Recently Techonomy hosted a dinner in New York, and our guests wanted relentlessly to talk about data. Where will society produce it? How much can we manage? Who will control it? What will they do to us with it? How can individuals retain influence over it? These are elemental questions for our era. They are questions that not only citizens, but government itself needs to be methodically asking. The dinner had nothing to do with our impending Techonomy Policy conference next Tuesday, June 9, in Washington. But it’s no coincidence that the opening session is entitled “Keeping America Innovative In the Age of Data Exhaust.”
The speakers for that session include Internet pioneer Vint Cerf, veteran tech leader Steve Case, and R. David Edelman, who is special assistant to President Obama for economic and technology policy on the National Economic Council. We sustain that quality level all day. We’ll hear from entrepreneur and investor Sean Parker, co-founder of Napster and Plaxo, founding president of Facebook, and now, co-creator of the Economic Innovation Group, an ambitious bi-partisan project to stimulate tech-savvy growth for the American economy. Parker will appear in our closing session with Democratic Senator Cory Booker of New Jersey and Republican Senator Deb Fischer of Nebraska. Bipartisanship around tech and economic policy is what we desperately need.
Techonomy Policy aims to help seed critical dialogue about the challenges for government as tech’s progress accelerates. We’ve learned from our past events that there is an urgent need for innovators and policy makers to come together, to keep our economy moving forward and our country competitive. We aim to bring government leaders together with the innovators, entrepreneurs, and aggressive businesses driving such changes, in a constructive dialogue that doesn’t gloss over the challenges.
One guest at the New York dinner explained that he is a close student of his own personal health, and gets regular blood tests. Each time, he logs the results in a spreadsheet to track his health metrics. And where does he keep that spreadsheet? In Google Docs, of course. So, he asked, what if, in some not-distant future, he’s driving along in a car controlled by Google’s self-driving software, and a head-on collision is imminent? Could Google’s algorithms instantly conclude he has little likelihood of long life, based on the spreadsheet, and sacrifice him in favor of the healthier occupant of the other vehicle?
Hyperbole aside, what standards must data-owners abide by in a data-rich world? Who gets to use data? What will be our protections against data’s misuse, and who will define misuse? Can government actively and continuously engage with such questions? Maybe we can begin to figure out government’s role in situations like the Google Docs/driverless car example.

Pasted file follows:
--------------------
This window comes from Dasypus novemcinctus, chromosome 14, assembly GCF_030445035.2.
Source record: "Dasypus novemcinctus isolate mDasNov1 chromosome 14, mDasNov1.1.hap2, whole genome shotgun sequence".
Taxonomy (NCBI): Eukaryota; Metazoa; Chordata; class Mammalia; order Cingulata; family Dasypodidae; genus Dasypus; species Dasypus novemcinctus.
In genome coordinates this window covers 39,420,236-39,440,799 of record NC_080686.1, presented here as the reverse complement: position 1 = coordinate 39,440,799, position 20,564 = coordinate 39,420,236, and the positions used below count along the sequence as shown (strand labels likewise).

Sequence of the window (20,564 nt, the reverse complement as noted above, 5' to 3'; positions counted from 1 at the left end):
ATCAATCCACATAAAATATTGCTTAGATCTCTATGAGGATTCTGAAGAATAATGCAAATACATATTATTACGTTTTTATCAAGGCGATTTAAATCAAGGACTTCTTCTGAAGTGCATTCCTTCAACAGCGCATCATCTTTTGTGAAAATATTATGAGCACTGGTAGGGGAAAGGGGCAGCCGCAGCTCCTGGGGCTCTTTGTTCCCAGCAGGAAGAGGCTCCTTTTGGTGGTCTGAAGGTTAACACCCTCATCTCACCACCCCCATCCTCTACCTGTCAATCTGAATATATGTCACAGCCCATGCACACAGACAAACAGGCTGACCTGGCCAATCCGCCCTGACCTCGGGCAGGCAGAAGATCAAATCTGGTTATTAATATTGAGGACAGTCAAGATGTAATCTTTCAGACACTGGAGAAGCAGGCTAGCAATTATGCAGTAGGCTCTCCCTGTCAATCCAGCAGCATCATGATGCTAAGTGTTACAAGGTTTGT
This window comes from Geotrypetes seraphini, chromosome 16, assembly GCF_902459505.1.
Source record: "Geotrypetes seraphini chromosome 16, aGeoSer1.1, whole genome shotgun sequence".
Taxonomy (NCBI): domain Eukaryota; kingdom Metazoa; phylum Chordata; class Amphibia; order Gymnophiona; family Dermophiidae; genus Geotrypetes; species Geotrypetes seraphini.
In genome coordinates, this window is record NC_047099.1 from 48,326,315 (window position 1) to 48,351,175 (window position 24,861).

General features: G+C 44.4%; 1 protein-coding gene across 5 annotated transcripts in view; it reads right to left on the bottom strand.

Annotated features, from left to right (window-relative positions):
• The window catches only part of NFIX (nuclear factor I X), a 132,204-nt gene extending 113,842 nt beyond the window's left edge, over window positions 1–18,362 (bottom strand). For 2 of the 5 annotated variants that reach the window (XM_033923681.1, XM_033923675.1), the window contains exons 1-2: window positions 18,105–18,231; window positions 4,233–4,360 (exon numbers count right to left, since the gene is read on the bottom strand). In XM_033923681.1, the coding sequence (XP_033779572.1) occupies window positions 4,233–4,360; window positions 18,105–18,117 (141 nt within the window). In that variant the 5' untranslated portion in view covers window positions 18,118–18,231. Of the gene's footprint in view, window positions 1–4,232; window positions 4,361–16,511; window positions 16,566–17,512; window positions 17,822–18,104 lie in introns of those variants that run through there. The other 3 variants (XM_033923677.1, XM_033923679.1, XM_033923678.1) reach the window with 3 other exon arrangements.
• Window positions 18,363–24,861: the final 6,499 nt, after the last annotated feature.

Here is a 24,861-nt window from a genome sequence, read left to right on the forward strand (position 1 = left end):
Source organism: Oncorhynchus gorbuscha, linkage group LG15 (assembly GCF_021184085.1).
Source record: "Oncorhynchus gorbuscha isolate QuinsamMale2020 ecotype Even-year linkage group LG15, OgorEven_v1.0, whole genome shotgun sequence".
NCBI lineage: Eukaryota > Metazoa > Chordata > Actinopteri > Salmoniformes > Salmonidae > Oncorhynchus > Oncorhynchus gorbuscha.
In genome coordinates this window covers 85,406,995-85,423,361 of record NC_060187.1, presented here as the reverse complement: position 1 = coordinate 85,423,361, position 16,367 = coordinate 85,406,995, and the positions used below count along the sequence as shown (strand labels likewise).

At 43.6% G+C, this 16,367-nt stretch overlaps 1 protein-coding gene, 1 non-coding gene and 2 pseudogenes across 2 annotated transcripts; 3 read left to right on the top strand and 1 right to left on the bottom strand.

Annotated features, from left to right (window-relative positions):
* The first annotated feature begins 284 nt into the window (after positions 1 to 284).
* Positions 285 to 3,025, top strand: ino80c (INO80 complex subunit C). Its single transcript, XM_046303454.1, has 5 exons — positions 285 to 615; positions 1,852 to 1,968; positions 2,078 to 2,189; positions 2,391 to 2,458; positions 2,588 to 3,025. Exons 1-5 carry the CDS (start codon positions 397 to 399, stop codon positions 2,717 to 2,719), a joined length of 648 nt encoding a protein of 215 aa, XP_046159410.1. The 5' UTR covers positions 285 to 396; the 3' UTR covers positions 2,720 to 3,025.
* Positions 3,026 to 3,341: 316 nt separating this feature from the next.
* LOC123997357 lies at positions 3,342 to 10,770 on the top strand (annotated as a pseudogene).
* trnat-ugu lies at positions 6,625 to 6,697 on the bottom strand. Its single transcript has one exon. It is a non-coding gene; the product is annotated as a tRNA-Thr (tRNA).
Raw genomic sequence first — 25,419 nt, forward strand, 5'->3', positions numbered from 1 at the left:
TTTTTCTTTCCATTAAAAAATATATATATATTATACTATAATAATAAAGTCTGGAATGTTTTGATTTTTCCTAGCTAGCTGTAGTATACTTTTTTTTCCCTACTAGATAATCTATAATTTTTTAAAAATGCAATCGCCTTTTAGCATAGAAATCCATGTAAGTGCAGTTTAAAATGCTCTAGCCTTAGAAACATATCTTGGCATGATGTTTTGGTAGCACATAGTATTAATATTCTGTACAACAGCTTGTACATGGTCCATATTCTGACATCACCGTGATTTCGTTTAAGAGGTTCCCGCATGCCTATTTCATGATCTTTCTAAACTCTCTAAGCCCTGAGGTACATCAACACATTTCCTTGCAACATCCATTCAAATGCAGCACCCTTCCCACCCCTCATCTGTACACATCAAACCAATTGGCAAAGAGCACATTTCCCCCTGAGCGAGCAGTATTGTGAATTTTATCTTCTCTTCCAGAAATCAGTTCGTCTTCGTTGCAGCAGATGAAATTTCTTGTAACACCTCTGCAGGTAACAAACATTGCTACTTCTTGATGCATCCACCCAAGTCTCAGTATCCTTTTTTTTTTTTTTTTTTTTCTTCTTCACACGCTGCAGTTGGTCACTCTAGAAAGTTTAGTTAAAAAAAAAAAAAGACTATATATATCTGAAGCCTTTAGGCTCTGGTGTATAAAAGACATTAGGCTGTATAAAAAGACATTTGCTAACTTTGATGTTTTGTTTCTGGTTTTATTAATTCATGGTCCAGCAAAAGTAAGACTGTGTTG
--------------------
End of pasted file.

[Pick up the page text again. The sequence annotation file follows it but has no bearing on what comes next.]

The data explosion is just one of a dauntingly numerous variety of tech transformations now underway that will overturn norms in commerce, behavior, health, public safety, and work. What about the Internet of Things, as intelligence, control, and yes, data accumulation increasingly surrounds us, literally? Or the Blockchain, that inscrutable new way to securely organize any sort of information with no central authority or oversight? It increasingly seems like the most important innovation surrounding the digital currency Bitcoin. We’ll have multiple sessions devoted to both of these urgent topics at Techonomy Policy.
Every day’s headlines underscore the need for unvarnished conversation between the changemakers and those who make policy and regulation. A guy who published online his plans for a 3D-printed gun is suing the State Department, which earlier ordered him to withdraw the documents because it said that publishing them was the export of military secrets. Now the guy’s high-powered lawyers argue that he was just publishing computer code, and government is violating his freedom of speech.
On another front, the Federal Aviation Administration is finally, slowly, loosening up its super-tight regulation of drones. Selected companies can now test them beyond the line of sight of the operator. Meanwhile, other countries are galloping forward with this not-dominated-by-Americans technology. The world’s leading dronemaker, DJI, is Chinese. And in France, over 1,250 licensed companies fly drones in a wide range of commercial applications, including scanning farmers’ fields and analyzing from the air the soil chemistry to recommend precise fertilizer and irrigation recipes. The U.S. is falling behind.
The new European Commission has a vice president whose entire charge is to work towards a continent-wide “digital single market.” At Techonomy Policy we will host both the European Union ambassador to the United States and his counselor on the digital economy. (Yes, he has one.) They’ll talk both about how the U.S. and Europe can work together and learn from one another.
This stuff is happening, fast. How can government, designed in some ways deliberately to move slowly, accommodate the enormous changes underway? At Techonomy Policy we’ve got legislators, commissioners from the FTC and FCC, experts from academia, industry leaders from tech, investors, authors, rabble-rousers, and representatives from the core of the DC establishment. Only by bringing together such a diverse group, we think, can we push this dialogue forward with energy and sophistication.
We’re all citizens, and it matters for our collective future.